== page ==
Updated · Jun 01, 2023
Updated · Apr 20, 2023
While personal and business VPNs work on the same principle, they are used for entirely different purposes. Check out our business vs. personal VPN comparison below to learn the key differences between these two VPN solutions and determine which one is more suitable for you.
To understand the difference between personal and business VPNs, it is first important to learn what both of these terms mean.
First off, what is a personal VPN?
A personal or consumer VPN is a VPN that caters to the needs of individual users. Personal VPNs are used by individuals who want to encrypt their internet traffic and hide their IP addresses mostly for leisure activities, such as accessing geo-blocked content, torrenting, and web browsing.
On the other hand, a business VPN service is used by businesses and professional organizations to give their remote workforce secure access to company resources and applications. A business VPN provides safe access to resources stored in the cloud, making it an important security tool for businesses.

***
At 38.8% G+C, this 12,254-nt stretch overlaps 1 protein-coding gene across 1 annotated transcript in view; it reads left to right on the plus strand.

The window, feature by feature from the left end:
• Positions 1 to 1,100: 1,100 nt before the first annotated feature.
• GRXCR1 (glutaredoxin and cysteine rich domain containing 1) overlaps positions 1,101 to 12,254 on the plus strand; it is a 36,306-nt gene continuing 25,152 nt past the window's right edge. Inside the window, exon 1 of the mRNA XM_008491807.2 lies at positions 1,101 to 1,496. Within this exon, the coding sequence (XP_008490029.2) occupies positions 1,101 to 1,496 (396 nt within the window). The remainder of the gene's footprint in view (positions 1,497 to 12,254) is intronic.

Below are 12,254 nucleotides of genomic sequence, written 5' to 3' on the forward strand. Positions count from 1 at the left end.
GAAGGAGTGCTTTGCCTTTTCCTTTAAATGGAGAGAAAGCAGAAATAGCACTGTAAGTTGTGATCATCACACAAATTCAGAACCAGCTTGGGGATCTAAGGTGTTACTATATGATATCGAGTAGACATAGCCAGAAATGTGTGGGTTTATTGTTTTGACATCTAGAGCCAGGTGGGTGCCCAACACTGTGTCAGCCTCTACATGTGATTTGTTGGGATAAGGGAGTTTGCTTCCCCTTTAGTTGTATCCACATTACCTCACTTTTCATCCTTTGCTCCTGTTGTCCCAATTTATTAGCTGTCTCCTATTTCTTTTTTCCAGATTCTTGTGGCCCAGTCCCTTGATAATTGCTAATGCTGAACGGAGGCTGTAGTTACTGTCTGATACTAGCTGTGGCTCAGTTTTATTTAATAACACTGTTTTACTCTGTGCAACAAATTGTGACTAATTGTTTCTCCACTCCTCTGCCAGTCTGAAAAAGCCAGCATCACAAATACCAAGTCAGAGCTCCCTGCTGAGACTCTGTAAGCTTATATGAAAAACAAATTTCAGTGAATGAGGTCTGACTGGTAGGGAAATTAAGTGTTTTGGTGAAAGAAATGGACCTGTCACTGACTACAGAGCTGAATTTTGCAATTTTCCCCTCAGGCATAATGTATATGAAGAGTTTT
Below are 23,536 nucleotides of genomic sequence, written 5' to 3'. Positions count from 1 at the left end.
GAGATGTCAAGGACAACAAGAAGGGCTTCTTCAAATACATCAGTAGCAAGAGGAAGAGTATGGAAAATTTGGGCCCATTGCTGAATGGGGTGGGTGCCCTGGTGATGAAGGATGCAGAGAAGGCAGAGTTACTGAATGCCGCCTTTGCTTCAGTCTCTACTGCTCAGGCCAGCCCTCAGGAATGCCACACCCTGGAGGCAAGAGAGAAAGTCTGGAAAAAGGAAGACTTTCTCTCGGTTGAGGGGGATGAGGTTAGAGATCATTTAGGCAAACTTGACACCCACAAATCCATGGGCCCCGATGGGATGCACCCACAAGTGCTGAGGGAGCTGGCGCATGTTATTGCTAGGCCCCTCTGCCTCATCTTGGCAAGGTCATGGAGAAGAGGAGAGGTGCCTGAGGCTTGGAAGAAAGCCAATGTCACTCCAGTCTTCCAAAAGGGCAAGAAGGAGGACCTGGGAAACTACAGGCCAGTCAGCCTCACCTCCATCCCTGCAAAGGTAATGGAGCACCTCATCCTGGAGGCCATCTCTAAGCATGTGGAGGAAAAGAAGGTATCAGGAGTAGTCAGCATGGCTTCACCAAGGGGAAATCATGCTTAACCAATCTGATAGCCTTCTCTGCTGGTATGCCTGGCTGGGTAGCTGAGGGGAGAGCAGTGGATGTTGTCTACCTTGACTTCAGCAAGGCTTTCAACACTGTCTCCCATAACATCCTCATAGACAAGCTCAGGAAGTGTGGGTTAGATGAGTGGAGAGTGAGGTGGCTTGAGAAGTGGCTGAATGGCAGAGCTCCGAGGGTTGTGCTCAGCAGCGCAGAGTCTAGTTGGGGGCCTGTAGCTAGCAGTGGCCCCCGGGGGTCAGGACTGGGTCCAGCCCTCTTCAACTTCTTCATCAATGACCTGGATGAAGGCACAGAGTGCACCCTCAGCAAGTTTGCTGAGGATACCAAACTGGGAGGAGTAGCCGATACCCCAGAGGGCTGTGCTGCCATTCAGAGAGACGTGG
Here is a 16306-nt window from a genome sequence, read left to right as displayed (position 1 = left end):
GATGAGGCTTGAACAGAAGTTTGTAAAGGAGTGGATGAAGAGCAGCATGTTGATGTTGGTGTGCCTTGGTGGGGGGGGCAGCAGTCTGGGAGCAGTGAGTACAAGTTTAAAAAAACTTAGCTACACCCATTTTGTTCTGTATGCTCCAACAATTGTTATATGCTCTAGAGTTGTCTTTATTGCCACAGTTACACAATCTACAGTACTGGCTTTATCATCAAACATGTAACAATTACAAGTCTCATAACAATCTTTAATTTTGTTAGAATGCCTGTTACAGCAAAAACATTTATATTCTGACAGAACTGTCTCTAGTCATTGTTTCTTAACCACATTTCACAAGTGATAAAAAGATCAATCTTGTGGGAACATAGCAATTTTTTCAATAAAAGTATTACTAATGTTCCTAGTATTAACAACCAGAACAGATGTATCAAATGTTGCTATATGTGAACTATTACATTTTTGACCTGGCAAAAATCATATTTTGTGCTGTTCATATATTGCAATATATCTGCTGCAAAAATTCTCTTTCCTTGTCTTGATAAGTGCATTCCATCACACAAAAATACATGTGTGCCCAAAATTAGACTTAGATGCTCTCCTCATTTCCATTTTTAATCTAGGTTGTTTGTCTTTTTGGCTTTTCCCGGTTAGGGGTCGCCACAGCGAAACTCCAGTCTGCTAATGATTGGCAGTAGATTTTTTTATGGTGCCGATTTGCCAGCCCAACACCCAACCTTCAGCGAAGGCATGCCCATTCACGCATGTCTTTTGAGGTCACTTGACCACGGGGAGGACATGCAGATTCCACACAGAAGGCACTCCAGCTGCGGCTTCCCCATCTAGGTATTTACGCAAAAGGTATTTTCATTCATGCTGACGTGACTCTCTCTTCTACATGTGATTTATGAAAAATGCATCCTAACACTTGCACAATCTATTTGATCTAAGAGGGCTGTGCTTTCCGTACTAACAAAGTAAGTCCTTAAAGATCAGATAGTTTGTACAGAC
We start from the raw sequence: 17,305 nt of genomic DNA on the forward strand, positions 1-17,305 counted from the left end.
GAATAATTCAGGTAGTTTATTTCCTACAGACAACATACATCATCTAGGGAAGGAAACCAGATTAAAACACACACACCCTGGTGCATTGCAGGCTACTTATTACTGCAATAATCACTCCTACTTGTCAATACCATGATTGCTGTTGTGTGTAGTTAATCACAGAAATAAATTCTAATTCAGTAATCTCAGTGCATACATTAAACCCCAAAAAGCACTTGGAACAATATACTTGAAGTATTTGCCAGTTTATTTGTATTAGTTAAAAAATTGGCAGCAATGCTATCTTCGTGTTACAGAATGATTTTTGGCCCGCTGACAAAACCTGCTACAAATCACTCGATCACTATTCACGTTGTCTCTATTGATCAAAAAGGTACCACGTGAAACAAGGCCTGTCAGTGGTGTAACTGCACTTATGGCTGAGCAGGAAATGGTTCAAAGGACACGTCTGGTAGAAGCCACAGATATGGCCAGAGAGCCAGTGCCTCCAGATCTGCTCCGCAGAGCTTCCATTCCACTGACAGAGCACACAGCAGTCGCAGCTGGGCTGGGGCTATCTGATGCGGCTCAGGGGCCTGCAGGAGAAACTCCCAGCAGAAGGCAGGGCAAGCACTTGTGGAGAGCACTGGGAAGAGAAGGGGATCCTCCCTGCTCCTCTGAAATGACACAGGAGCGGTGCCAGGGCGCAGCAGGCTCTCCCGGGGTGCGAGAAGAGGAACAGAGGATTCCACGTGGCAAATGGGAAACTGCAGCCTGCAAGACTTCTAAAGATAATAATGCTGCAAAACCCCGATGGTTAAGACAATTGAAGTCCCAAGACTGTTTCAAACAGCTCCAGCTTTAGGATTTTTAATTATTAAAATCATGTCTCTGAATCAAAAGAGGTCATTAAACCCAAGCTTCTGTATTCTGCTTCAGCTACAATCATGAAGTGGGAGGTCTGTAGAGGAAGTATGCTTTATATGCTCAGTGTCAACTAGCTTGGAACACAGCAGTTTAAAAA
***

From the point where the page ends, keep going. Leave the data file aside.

Personal and business VPNs work pretty much in the same way — they hide users’ online activity by routing the web traffic through an encrypted VPN tunnel and disguising their IP address.
However, despite their similarities, they are used differently.
Below are the key differences between personal and business VPNs.
The most obvious difference between a personal and a business VPN is the number of users that can use the VPN at a time.
Personal VPNs are meant for only one user, and there is typically a set number of devices that the user can secure under a single subscription. That number can vary depending on the VPN provider, but most VPNs allow anywhere from five to ten simultaneous connections.
Business VPNs work differently. They have one global account that can be used by hundreds and even thousands of users at a time. Employees must gain access to connect to the corporate network to use the VPN.
Private VPNs have a set number of servers that are available to all users who have subscribed to the service. Many of the top-tier personal VPN services offer thousands of servers spread across multiple countries worldwide, allowing users to access content from anywhere in the world.
The downside is that servers can sometimes get overcrowded, which often leads to lagging and other performance issues. That happens when there are too many users connected to a particular server at the same time.
Meanwhile, business VPNs give users access to private servers designed specifically for business clients. As a result, they provide a more reliable connection and much better performance than regular servers used by personal VPNs.